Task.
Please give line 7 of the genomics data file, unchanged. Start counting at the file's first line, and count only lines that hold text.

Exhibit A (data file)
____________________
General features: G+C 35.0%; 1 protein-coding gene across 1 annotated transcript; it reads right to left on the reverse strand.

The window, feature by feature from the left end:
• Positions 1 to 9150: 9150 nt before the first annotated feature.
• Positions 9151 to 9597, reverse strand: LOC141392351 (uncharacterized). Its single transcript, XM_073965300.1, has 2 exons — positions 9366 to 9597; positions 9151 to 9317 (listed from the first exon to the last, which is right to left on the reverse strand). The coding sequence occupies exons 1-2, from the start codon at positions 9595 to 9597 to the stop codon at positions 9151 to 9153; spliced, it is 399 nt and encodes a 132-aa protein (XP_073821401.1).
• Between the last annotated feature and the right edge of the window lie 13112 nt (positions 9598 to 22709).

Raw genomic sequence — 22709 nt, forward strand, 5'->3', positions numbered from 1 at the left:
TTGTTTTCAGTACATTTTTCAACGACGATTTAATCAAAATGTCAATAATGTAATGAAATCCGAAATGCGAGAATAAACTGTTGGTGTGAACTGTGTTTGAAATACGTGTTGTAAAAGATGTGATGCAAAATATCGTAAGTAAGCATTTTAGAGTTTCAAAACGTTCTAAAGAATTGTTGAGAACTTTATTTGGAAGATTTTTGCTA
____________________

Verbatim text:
TTGTTTTCAGTACATTTTTCAACGACGATTTAATCAAAATGTCAATAATGTAATGAAATCCGAAATGCGAGAATAAACTGTTGGTGTGAACTGTGTTTGAAATACGTGTTGTAAAAGATGTGATGCAAAATATCGTAAGTAAGCATTTTAGAGTTTCAAAACGTTCTAAAGAATTGTTGAGAACTTTATTTGGAAGATTTTTGCTA